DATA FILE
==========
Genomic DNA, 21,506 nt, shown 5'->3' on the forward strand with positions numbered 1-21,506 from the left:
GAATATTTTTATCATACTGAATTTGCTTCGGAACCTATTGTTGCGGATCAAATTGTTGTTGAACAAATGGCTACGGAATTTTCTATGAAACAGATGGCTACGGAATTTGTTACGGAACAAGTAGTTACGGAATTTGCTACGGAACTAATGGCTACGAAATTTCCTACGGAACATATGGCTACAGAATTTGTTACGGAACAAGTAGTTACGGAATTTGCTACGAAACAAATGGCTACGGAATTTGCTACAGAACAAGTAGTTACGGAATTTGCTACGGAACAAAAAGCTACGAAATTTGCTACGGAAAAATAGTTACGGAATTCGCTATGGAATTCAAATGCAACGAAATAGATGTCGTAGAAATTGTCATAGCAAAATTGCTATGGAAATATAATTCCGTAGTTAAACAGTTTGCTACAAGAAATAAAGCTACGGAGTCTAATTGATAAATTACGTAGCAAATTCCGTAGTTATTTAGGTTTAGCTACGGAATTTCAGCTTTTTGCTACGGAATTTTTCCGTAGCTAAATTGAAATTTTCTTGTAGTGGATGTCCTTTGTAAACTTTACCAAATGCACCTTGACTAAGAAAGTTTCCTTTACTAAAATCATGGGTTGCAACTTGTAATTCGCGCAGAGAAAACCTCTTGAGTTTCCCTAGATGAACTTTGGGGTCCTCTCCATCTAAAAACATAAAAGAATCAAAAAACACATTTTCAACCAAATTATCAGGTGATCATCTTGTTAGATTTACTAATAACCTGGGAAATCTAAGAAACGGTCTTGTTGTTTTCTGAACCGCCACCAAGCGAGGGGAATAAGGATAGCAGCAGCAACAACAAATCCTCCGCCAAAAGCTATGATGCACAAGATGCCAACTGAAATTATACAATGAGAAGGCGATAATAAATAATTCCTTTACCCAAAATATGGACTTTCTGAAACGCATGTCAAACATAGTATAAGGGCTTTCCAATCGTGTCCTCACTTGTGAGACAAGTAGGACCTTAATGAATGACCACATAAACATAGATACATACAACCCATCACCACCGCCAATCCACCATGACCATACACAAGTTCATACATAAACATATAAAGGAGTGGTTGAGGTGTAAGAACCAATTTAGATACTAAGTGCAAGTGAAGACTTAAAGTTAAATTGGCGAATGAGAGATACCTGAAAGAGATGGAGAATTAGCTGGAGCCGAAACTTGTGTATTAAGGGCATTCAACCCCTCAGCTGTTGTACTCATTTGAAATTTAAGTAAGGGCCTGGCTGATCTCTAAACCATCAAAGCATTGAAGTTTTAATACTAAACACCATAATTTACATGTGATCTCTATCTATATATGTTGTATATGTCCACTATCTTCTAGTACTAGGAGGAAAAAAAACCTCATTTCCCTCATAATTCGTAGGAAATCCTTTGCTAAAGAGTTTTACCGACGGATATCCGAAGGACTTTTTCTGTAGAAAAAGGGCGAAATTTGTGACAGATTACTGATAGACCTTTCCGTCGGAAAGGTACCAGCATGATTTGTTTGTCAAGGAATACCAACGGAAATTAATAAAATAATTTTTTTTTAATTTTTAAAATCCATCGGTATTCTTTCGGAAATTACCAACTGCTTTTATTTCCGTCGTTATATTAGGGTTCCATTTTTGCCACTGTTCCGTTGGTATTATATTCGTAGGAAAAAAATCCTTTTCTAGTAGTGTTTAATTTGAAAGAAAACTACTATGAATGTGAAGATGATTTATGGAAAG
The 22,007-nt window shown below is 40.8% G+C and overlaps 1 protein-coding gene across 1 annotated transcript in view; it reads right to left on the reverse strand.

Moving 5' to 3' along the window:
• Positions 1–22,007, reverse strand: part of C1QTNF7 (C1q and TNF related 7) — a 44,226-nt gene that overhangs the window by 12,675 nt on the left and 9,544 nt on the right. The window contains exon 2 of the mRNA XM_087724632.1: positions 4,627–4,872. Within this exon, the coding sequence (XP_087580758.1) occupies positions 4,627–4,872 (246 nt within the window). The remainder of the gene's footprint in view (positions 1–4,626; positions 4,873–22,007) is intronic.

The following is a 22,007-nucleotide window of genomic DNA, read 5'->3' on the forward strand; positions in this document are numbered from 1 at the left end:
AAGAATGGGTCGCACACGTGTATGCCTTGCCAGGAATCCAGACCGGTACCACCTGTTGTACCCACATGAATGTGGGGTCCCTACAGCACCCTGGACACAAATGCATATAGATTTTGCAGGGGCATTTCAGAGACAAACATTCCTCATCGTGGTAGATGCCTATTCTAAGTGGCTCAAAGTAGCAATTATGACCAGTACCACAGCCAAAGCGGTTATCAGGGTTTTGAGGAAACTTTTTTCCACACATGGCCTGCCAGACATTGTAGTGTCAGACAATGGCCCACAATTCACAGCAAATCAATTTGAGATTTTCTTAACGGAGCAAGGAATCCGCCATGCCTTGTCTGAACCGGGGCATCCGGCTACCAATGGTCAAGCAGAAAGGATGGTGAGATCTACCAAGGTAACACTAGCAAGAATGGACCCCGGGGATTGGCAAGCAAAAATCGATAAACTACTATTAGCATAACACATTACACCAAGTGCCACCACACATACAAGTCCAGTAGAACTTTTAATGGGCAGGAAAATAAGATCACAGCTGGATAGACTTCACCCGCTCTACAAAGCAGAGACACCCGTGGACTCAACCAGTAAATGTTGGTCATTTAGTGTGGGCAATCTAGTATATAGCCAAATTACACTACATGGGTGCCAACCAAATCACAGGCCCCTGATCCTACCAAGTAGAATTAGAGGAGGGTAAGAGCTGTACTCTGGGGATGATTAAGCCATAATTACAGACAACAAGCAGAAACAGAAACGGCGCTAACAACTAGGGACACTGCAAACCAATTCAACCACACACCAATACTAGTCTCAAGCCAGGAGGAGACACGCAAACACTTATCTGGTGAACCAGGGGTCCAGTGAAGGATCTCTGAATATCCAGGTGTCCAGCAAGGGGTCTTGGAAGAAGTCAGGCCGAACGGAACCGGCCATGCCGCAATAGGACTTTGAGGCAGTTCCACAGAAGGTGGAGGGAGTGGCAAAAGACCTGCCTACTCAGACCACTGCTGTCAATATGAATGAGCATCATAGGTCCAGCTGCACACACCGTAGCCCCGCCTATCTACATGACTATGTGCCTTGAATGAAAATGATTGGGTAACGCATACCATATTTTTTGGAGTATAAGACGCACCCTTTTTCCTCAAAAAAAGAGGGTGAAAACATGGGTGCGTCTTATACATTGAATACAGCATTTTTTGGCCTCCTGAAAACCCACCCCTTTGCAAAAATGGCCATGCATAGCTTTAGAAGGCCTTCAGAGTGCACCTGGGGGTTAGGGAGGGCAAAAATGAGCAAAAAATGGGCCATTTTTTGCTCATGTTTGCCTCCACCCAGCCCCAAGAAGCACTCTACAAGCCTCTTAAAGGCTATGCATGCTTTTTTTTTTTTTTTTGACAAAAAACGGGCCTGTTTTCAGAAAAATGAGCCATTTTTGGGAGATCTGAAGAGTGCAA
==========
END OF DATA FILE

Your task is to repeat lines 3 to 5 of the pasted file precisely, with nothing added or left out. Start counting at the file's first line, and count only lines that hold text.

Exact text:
The 22,007-nt window shown below is 40.8% G+C and overlaps 1 protein-coding gene across 1 annotated transcript in view; it reads right to left on the reverse strand.

Moving 5' to 3' along the window:
• Positions 1–22,007, reverse strand: part of C1QTNF7 (C1q and TNF related 7) — a 44,226-nt gene that overhangs the window by 12,675 nt on the left and 9,544 nt on the right. The window contains exon 2 of the mRNA XM_087724632.1: positions 4,627–4,872. Within this exon, the coding sequence (XP_087580758.1) occupies positions 4,627–4,872 (246 nt within the window). The remainder of the gene's footprint in view (positions 1–4,626; positions 4,873–22,007) is intronic.